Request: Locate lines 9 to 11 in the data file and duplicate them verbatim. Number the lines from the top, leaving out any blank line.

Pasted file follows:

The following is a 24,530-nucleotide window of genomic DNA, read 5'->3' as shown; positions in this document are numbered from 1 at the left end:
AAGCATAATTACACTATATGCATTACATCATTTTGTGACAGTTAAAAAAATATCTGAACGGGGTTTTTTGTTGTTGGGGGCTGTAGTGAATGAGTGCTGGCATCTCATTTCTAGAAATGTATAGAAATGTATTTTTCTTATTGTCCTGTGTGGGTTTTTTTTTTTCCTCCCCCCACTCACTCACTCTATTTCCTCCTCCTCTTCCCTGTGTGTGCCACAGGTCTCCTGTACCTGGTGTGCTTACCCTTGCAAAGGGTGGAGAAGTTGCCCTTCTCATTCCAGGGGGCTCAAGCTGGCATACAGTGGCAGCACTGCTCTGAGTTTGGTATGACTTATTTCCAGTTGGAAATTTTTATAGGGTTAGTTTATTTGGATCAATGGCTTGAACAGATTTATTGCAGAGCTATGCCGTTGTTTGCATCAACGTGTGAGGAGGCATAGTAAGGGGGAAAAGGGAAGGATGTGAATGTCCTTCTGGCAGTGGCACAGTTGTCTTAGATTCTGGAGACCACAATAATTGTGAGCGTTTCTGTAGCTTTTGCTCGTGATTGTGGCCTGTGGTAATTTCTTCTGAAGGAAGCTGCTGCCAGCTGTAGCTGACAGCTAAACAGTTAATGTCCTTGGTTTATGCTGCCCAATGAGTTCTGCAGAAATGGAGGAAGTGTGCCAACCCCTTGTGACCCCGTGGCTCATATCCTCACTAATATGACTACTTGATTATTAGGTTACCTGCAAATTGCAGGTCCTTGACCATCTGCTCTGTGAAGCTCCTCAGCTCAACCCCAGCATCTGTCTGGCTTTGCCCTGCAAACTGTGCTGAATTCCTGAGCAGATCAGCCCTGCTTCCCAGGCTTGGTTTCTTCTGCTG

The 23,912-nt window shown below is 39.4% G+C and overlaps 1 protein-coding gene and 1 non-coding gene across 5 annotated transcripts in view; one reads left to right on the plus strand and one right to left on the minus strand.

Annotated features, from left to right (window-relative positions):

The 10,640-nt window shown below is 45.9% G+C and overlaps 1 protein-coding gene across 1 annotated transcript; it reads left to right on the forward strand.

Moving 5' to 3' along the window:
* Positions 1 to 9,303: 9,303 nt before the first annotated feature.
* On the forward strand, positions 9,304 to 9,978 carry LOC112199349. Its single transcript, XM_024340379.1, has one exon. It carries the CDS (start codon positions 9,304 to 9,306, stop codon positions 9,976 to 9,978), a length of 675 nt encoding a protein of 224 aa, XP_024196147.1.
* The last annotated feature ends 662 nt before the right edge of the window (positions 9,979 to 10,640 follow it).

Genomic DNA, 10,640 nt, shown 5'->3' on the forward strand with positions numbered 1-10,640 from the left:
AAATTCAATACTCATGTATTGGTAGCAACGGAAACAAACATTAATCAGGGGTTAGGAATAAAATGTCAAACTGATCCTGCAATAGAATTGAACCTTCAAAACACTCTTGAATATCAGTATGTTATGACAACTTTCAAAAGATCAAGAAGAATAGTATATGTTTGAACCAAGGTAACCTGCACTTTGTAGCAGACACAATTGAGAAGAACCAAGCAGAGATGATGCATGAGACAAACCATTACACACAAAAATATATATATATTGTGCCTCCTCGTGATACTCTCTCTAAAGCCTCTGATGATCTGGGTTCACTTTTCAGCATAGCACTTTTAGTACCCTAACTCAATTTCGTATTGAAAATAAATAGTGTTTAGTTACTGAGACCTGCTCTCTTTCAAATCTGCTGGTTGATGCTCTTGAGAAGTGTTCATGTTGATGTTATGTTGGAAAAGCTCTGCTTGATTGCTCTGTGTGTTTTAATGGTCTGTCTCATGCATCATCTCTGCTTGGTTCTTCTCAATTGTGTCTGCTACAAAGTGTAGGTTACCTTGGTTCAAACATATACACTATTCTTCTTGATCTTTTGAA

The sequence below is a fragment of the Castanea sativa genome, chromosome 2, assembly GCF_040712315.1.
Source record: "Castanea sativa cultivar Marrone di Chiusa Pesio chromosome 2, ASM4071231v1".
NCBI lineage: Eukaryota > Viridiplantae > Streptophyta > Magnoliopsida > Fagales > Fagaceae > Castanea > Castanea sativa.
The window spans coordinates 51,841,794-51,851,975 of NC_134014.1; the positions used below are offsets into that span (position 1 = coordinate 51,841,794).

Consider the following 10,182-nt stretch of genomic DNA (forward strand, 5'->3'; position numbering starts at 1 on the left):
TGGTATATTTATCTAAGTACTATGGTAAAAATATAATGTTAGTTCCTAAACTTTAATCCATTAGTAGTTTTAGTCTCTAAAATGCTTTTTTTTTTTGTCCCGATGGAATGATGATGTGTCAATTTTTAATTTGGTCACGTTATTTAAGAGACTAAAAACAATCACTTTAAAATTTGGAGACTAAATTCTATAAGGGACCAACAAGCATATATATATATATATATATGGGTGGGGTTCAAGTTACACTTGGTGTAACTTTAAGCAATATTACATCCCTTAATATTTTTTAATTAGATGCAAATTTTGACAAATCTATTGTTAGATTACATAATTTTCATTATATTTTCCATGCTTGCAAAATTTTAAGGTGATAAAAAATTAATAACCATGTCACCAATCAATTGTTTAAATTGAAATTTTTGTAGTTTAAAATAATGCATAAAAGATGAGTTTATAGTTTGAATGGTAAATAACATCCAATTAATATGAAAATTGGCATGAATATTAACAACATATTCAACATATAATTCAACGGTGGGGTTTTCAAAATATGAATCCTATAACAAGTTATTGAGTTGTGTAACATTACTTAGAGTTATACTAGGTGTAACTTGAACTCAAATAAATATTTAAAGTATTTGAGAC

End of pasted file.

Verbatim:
* The last annotated feature ends 662 nt before the right edge of the window (positions 9,979 to 10,640 follow it).

Genomic DNA, 10,640 nt, shown 5'->3' on the forward strand with positions numbered 1-10,640 from the left:
AAATTCAATACTCATGTATTGGTAGCAACGGAAACAAACATTAATCAGGGGTTAGGAATAAAATGTCAAACTGATCCTGCAATAGAATTGAACCTTCAAAACACTCTTGAATATCAGTATGTTATGACAACTTTCAAAAGATCAAGAAGAATAGTATATGTTTGAACCAAGGTAACCTGCACTTTGTAGCAGACACAATTGAGAAGAACCAAGCAGAGATGATGCATGAGACAAACCATTACACACAAAAATATATATATATTGTGCCTCCTCGTGATACTCTCTCTAAAGCCTCTGATGATCTGGGTTCACTTTTCAGCATAGCACTTTTAGTACCCTAACTCAATTTCGTATTGAAAATAAATAGTGTTTAGTTACTGAGACCTGCTCTCTTTCAAATCTGCTGGTTGATGCTCTTGAGAAGTGTTCATGTTGATGTTATGTTGGAAAAGCTCTGCTTGATTGCTCTGTGTGTTTTAATGGTCTGTCTCATGCATCATCTCTGCTTGGTTCTTCTCAATTGTGTCTGCTACAAAGTGTAGGTTACCTTGGTTCAAACATATACACTATTCTTCTTGATCTTTTGAA